Our departure from El Paso is approaching quickly. This evening the family took a brief drive up the south end of the long north-south mountain that divides east and west El Paso and nearly touches the Rio Grande River and the border with Mexico. The view is amazing. We weren’t able to get the best vantage point at the highest overlook that is closest to the southern end of the rim drive because every parking space was taken by others who were enjoying the sunset view in the cooler temperatures somewhere in the mid to upper 90s!
In these pics you’ll see both portions of Texas as well as Mexico and even much further away…though I don’t know that the Moon should be compared to viewing Texas and the edge of our southern neighbor. You might be able to detect the border area as it is lined with rows of lights. The large red “X” is a famous monument on the Mexico side.
Also, the painted rocks on the side of the distant mountain is a message directed to the people of of the sister city to the south. In Spanish is reads “CD JUAREZ. LA BIBLIA ES LA VERDAD. LEELA.” In English that translates as “JUAREZ CITY. THE BIBLE IS THE TRUTH. READ IT.” That’s a great exhortation for all of us.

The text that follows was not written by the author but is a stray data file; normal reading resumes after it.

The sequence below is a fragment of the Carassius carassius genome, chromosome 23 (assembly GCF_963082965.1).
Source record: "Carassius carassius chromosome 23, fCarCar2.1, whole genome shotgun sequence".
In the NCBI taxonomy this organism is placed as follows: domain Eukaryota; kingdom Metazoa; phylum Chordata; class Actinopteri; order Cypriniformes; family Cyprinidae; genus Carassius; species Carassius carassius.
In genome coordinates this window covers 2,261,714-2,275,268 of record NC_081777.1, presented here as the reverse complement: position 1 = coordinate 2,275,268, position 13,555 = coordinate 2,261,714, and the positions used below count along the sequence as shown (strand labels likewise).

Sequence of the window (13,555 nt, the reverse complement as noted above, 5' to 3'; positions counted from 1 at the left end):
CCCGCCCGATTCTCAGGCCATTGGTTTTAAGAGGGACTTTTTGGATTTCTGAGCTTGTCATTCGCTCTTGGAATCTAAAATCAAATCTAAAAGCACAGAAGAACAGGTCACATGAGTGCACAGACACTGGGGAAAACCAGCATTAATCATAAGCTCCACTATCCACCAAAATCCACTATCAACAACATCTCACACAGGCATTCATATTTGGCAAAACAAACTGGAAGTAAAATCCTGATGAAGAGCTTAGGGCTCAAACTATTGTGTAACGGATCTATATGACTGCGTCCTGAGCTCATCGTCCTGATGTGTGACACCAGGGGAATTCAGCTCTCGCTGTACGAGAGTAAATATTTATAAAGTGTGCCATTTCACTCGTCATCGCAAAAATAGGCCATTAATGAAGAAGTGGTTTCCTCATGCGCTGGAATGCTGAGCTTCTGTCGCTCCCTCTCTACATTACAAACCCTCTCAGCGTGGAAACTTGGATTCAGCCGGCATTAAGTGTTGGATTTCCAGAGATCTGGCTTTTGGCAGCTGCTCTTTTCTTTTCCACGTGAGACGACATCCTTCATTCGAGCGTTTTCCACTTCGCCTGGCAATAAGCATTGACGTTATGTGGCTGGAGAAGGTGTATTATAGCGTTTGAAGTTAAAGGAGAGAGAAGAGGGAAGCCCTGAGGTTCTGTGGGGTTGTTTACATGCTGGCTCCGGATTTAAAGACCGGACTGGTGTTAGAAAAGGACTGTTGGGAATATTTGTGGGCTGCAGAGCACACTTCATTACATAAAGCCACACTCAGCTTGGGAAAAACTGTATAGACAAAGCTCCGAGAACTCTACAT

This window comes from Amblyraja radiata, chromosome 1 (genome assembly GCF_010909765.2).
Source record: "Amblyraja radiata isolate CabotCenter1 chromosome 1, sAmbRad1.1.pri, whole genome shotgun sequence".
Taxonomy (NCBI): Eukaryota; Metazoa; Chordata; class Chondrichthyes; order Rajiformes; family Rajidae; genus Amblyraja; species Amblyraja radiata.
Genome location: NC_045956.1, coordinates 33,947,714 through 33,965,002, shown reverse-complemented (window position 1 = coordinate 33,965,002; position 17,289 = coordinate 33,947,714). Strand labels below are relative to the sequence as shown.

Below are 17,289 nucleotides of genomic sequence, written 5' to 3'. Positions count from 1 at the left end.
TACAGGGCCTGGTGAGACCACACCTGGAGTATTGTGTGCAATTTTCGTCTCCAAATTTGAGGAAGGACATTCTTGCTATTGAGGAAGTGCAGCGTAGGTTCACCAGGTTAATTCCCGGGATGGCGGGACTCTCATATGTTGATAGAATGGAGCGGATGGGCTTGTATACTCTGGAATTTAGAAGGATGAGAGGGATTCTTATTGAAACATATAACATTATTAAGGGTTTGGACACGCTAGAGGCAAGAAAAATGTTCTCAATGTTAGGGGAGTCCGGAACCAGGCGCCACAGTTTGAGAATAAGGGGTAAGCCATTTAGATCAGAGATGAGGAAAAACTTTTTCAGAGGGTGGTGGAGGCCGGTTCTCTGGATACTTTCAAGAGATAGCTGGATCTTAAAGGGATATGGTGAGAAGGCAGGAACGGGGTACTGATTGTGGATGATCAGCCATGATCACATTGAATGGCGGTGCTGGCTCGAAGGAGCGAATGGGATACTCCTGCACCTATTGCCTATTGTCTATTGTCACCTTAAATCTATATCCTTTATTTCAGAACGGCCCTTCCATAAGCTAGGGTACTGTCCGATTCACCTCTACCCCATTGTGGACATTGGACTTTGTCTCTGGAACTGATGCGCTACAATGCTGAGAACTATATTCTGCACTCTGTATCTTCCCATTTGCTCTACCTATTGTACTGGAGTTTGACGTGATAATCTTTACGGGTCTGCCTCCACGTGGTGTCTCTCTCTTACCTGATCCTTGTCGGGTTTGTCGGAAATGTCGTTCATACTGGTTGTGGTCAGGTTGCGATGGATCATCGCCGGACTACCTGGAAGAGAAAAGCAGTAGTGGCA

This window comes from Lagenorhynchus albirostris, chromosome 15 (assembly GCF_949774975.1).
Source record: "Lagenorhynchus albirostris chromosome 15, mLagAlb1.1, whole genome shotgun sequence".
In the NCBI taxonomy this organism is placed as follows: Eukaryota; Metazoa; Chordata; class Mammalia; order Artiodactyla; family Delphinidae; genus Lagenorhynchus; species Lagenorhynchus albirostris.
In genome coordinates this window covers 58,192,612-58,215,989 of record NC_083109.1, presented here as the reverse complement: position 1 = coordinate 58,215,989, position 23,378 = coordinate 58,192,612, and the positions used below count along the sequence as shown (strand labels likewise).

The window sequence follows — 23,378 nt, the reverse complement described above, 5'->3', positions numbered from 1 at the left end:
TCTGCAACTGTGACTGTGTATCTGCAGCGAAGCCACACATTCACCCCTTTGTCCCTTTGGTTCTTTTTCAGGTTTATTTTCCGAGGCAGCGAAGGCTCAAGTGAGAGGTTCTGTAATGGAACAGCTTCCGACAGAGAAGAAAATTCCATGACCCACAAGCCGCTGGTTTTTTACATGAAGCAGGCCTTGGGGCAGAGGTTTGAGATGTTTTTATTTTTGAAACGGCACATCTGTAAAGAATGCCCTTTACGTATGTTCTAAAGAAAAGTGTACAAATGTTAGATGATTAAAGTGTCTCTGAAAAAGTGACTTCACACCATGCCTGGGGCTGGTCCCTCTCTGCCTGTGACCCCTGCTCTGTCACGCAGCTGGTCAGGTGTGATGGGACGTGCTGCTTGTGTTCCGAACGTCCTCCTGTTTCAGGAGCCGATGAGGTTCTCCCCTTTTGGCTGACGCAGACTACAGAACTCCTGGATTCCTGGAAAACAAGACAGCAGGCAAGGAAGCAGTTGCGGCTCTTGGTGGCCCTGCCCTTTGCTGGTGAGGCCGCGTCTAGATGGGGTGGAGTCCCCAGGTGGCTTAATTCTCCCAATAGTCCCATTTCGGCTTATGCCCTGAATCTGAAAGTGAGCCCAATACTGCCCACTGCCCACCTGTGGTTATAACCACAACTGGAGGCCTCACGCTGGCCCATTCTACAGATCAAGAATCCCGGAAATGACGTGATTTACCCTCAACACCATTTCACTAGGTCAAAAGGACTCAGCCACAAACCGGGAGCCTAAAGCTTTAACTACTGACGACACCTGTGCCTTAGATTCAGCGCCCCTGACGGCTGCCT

In the bottom middle of this picture taken from Interstate 10, you can see just above the tops of those white cargo trucks, the upper portion of the black, border fencing. Everything beyond that fence is inside Mexico.
Sitting on an exit ramp off I-10 and awaiting a light change for our left turn was this view to our right. Everything you see in this photo is inside Mexico. It’s amazing how close the infrastructure of Mexico is in this location. This scene is filled with roughly built houses and commercial buildings, poorly constructed streets, mounds of garbage, relative poverty, etc. And having lived in urban areas of Mexico for nearly 20 years, all of this looks quite normal to me.
This building is where our oldest niece here attends high school.
I’m surprised this photo is halfway clear. You can see the moving vehicles on the elevated Interstate 10 give evidence of a slower shutter speed. I didn’t have a tripod or monopod to steady the camera, so this was rather fortunate that it is worth sharing.
I sort of promised the Moon earlier in the post, so you don’t get much of it, but there it is.
I don’t recall every using the panorama feature on my Nikon. I don’t think I even knew how to use it. Pretty neat though a bit grainy. It probably would work much better with daytime lighting. Most of these lights are in Mexico.